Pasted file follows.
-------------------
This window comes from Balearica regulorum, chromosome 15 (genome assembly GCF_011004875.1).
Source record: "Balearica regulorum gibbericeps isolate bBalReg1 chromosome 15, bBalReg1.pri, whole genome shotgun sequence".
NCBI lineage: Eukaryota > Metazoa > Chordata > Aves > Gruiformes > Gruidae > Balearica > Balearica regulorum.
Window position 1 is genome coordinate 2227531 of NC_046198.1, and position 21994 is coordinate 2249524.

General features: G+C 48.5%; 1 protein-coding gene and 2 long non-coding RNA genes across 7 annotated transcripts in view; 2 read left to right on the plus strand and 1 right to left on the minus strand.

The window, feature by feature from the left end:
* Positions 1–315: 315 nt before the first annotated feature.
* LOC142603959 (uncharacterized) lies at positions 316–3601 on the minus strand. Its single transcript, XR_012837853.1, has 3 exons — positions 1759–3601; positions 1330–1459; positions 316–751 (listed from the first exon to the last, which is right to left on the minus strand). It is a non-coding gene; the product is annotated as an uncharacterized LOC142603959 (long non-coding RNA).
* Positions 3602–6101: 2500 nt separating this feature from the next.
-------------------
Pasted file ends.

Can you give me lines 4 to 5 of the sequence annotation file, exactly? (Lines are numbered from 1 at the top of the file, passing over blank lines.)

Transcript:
Window position 1 is genome coordinate 2227531 of NC_046198.1, and position 21994 is coordinate 2249524.

General features: G+C 48.5%; 1 protein-coding gene and 2 long non-coding RNA genes across 7 annotated transcripts in view; 2 read left to right on the plus strand and 1 right to left on the minus strand.